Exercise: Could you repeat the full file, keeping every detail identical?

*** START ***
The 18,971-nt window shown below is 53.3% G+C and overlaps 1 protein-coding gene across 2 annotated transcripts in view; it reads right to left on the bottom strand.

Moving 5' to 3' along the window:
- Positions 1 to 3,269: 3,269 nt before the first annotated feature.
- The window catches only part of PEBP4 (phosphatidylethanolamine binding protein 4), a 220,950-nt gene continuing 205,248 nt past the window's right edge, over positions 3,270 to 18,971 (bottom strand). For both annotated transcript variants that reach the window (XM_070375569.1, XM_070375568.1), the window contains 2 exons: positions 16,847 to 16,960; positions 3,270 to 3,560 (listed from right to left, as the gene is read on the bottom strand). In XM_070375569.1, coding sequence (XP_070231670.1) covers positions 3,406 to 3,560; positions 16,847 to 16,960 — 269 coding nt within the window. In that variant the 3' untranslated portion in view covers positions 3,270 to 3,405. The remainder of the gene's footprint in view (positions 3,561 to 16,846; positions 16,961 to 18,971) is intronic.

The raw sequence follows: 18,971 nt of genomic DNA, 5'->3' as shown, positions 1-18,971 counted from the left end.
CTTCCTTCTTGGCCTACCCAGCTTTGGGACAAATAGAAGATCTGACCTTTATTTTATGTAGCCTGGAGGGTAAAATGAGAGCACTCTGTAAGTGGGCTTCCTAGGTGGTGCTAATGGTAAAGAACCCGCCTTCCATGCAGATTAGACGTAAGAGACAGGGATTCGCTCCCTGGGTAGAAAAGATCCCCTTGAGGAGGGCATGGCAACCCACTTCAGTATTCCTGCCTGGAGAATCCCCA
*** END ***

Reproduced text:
The 18,971-nt window shown below is 53.3% G+C and overlaps 1 protein-coding gene across 2 annotated transcripts in view; it reads right to left on the bottom strand.

Moving 5' to 3' along the window:
- Positions 1 to 3,269: 3,269 nt before the first annotated feature.
- The window catches only part of PEBP4 (phosphatidylethanolamine binding protein 4), a 220,950-nt gene continuing 205,248 nt past the window's right edge, over positions 3,270 to 18,971 (bottom strand). For both annotated transcript variants that reach the window (XM_070375569.1, XM_070375568.1), the window contains 2 exons: positions 16,847 to 16,960; positions 3,270 to 3,560 (listed from right to left, as the gene is read on the bottom strand). In XM_070375569.1, coding sequence (XP_070231670.1) covers positions 3,406 to 3,560; positions 16,847 to 16,960 — 269 coding nt within the window. In that variant the 3' untranslated portion in view covers positions 3,270 to 3,405. The remainder of the gene's footprint in view (positions 3,561 to 16,846; positions 16,961 to 18,971) is intronic.

The raw sequence follows: 18,971 nt of genomic DNA, 5'->3' as shown, positions 1-18,971 counted from the left end.
CTTCCTTCTTGGCCTACCCAGCTTTGGGACAAATAGAAGATCTGACCTTTATTTTATGTAGCCTGGAGGGTAAAATGAGAGCACTCTGTAAGTGGGCTTCCTAGGTGGTGCTAATGGTAAAGAACCCGCCTTCCATGCAGATTAGACGTAAGAGACAGGGATTCGCTCCCTGGGTAGAAAAGATCCCCTTGAGGAGGGCATGGCAACCCACTTCAGTATTCCTGCCTGGAGAATCCCCA